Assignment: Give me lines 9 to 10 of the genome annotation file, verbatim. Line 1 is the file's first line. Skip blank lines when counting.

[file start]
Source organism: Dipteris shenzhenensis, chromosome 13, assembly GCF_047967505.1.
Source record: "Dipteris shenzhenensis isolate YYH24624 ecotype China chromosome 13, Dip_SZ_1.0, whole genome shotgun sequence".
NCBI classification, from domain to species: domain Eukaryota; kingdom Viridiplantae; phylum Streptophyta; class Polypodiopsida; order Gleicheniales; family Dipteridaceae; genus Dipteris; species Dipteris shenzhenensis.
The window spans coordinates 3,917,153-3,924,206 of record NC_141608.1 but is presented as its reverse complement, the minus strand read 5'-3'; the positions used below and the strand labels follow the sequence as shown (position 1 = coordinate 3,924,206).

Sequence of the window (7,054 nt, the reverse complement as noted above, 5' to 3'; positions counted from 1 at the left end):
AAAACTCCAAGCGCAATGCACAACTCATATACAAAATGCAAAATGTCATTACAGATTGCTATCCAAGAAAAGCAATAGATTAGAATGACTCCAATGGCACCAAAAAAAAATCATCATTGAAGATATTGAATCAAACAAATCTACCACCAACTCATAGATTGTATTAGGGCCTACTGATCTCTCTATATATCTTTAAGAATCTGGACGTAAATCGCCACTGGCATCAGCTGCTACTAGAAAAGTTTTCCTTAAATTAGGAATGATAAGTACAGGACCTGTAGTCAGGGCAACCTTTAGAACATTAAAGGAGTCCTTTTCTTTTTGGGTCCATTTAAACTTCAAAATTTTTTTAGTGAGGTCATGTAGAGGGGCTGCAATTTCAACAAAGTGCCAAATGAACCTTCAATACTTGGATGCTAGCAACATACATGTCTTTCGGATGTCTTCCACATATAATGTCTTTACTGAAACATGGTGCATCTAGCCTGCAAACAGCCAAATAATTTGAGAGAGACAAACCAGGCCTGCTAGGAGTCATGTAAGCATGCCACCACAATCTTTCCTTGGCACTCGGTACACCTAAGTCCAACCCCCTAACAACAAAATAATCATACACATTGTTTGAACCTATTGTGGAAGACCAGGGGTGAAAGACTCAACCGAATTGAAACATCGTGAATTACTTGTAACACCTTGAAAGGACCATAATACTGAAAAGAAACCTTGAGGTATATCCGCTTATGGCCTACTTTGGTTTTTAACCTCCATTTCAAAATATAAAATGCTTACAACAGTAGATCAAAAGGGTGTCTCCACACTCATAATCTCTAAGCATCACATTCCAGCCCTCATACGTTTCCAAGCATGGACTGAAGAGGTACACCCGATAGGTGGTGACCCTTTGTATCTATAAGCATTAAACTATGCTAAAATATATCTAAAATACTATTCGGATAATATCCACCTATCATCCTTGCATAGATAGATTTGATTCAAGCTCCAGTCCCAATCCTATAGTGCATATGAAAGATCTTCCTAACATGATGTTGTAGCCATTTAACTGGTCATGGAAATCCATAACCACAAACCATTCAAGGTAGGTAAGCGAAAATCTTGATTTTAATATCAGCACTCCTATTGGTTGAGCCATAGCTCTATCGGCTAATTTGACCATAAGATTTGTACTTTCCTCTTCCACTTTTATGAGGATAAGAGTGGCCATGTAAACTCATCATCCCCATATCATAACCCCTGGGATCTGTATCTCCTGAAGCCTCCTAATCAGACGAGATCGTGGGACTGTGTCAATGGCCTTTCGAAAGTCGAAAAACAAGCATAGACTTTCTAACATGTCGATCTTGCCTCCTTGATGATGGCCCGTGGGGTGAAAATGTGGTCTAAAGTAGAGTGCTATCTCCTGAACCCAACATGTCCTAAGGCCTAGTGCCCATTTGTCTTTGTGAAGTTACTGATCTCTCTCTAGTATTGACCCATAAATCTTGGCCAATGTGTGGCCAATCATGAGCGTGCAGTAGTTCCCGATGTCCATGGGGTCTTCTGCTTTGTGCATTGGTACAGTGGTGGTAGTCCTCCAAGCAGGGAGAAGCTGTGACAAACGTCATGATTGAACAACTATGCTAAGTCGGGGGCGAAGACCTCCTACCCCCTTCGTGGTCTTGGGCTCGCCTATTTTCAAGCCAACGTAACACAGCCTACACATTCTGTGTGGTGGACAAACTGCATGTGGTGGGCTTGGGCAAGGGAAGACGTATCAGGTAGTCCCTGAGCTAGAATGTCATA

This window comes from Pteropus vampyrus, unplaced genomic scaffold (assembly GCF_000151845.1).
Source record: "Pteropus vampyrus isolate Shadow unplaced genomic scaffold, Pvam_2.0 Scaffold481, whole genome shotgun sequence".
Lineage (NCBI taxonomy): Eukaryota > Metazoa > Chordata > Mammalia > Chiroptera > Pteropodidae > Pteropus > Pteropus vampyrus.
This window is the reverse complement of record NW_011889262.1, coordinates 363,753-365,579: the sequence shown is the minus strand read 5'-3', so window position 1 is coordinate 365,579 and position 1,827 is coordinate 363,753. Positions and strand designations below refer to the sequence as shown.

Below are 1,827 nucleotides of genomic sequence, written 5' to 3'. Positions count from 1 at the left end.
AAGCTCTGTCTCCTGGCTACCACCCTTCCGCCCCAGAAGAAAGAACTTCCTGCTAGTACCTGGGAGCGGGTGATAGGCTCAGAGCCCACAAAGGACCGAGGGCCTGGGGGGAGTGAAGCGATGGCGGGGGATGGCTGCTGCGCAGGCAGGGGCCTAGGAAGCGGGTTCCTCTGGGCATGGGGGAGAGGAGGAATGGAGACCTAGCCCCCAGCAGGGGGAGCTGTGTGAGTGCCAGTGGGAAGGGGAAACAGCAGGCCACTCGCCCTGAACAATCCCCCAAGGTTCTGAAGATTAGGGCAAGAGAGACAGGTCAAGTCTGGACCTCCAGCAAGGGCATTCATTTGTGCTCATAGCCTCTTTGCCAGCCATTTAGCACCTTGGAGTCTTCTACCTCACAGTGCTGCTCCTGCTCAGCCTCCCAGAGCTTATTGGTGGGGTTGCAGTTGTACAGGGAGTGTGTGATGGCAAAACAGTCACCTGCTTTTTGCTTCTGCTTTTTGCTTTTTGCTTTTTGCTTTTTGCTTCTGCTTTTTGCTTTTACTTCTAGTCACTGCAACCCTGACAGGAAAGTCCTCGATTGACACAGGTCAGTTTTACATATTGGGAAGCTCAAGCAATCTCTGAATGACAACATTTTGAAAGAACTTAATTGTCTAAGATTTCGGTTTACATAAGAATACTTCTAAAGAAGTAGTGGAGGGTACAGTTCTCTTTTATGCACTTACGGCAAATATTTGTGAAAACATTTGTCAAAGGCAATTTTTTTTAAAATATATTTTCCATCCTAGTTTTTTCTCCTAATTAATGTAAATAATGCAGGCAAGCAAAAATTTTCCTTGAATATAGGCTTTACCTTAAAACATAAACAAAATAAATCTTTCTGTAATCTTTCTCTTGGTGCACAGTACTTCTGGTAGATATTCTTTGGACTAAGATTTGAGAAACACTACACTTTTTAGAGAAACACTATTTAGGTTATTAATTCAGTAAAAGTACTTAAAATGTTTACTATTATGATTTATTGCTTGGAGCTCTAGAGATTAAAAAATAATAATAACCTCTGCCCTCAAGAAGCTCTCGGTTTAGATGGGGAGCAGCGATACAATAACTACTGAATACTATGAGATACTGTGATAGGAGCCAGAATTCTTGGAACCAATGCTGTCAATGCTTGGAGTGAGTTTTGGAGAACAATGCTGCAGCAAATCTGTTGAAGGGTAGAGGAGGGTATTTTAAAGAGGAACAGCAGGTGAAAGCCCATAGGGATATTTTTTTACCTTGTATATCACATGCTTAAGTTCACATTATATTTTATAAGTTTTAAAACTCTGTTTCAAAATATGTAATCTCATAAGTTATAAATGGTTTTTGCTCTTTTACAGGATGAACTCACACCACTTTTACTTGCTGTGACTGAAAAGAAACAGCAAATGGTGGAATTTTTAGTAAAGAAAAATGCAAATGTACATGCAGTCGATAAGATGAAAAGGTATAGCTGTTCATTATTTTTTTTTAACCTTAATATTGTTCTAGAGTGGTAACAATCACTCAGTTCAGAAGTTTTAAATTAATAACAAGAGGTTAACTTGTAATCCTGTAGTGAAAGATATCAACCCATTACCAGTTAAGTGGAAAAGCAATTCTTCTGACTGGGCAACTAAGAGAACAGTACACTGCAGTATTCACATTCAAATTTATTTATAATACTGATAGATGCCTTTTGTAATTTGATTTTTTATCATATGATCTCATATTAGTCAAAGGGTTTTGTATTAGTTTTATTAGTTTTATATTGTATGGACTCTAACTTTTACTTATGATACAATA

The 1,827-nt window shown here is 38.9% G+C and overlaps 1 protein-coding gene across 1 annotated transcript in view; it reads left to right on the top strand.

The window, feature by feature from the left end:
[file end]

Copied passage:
Lineage (NCBI taxonomy): Eukaryota > Metazoa > Chordata > Mammalia > Chiroptera > Pteropodidae > Pteropus > Pteropus vampyrus.
This window is the reverse complement of record NW_011889262.1, coordinates 363,753-365,579: the sequence shown is the minus strand read 5'-3', so window position 1 is coordinate 365,579 and position 1,827 is coordinate 363,753. Positions and strand designations below refer to the sequence as shown.